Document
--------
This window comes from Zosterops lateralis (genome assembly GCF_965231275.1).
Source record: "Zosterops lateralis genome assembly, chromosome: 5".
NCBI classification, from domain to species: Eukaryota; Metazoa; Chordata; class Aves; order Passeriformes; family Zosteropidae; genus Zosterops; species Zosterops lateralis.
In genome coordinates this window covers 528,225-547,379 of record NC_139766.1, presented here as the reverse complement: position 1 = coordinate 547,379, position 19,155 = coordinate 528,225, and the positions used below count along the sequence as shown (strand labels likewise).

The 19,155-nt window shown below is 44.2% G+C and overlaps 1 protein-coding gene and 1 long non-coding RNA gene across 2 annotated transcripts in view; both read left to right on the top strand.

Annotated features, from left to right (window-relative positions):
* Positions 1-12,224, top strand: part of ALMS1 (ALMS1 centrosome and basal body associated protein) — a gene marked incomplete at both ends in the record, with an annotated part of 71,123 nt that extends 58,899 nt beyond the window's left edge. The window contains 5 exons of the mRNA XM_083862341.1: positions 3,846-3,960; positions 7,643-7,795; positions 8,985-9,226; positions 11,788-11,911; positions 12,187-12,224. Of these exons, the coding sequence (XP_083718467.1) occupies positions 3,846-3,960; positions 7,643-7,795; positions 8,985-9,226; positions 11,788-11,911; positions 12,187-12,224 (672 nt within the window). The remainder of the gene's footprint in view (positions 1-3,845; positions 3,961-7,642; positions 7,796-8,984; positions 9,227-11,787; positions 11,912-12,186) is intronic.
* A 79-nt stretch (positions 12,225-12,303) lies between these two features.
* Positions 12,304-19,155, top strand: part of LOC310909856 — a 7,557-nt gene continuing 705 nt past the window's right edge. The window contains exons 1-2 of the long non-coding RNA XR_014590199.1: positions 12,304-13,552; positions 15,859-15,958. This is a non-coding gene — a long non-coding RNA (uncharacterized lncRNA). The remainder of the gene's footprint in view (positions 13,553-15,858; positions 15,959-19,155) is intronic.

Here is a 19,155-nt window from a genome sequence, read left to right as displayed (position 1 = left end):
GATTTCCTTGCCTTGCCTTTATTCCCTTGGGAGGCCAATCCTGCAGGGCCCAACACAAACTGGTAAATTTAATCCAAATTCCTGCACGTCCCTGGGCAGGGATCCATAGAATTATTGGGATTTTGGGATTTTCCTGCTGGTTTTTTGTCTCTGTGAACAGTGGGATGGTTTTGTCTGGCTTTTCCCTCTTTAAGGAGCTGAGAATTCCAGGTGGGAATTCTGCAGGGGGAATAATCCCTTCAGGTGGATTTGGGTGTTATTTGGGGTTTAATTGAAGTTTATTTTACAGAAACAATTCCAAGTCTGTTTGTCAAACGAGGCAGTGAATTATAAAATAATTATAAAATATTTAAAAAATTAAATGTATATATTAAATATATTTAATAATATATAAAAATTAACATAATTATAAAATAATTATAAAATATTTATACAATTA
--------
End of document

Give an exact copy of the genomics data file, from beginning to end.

This window comes from Zosterops lateralis (genome assembly GCF_965231275.1).
Source record: "Zosterops lateralis genome assembly, chromosome: 5".
NCBI classification, from domain to species: Eukaryota; Metazoa; Chordata; class Aves; order Passeriformes; family Zosteropidae; genus Zosterops; species Zosterops lateralis.
In genome coordinates this window covers 528,225-547,379 of record NC_139766.1, presented here as the reverse complement: position 1 = coordinate 547,379, position 19,155 = coordinate 528,225, and the positions used below count along the sequence as shown (strand labels likewise).

The 19,155-nt window shown below is 44.2% G+C and overlaps 1 protein-coding gene and 1 long non-coding RNA gene across 2 annotated transcripts in view; both read left to right on the top strand.

Annotated features, from left to right (window-relative positions):
* Positions 1-12,224, top strand: part of ALMS1 (ALMS1 centrosome and basal body associated protein) — a gene marked incomplete at both ends in the record, with an annotated part of 71,123 nt that extends 58,899 nt beyond the window's left edge. The window contains 5 exons of the mRNA XM_083862341.1: positions 3,846-3,960; positions 7,643-7,795; positions 8,985-9,226; positions 11,788-11,911; positions 12,187-12,224. Of these exons, the coding sequence (XP_083718467.1) occupies positions 3,846-3,960; positions 7,643-7,795; positions 8,985-9,226; positions 11,788-11,911; positions 12,187-12,224 (672 nt within the window). The remainder of the gene's footprint in view (positions 1-3,845; positions 3,961-7,642; positions 7,796-8,984; positions 9,227-11,787; positions 11,912-12,186) is intronic.
* A 79-nt stretch (positions 12,225-12,303) lies between these two features.
* Positions 12,304-19,155, top strand: part of LOC310909856 — a 7,557-nt gene continuing 705 nt past the window's right edge. The window contains exons 1-2 of the long non-coding RNA XR_014590199.1: positions 12,304-13,552; positions 15,859-15,958. This is a non-coding gene — a long non-coding RNA (uncharacterized lncRNA). The remainder of the gene's footprint in view (positions 13,553-15,858; positions 15,959-19,155) is intronic.

Here is a 19,155-nt window from a genome sequence, read left to right as displayed (position 1 = left end):
GATTTCCTTGCCTTGCCTTTATTCCCTTGGGAGGCCAATCCTGCAGGGCCCAACACAAACTGGTAAATTTAATCCAAATTCCTGCACGTCCCTGGGCAGGGATCCATAGAATTATTGGGATTTTGGGATTTTCCTGCTGGTTTTTTGTCTCTGTGAACAGTGGGATGGTTTTGTCTGGCTTTTCCCTCTTTAAGGAGCTGAGAATTCCAGGTGGGAATTCTGCAGGGGGAATAATCCCTTCAGGTGGATTTGGGTGTTATTTGGGGTTTAATTGAAGTTTATTTTACAGAAACAATTCCAAGTCTGTTTGTCAAACGAGGCAGTGAATTATAAAATAATTATAAAATATTTAAAAAATTAAATGTATATATTAAATATATTTAATAATATATAAAAATTAACATAATTATAAAATAATTATAAAATATTTATACAATTA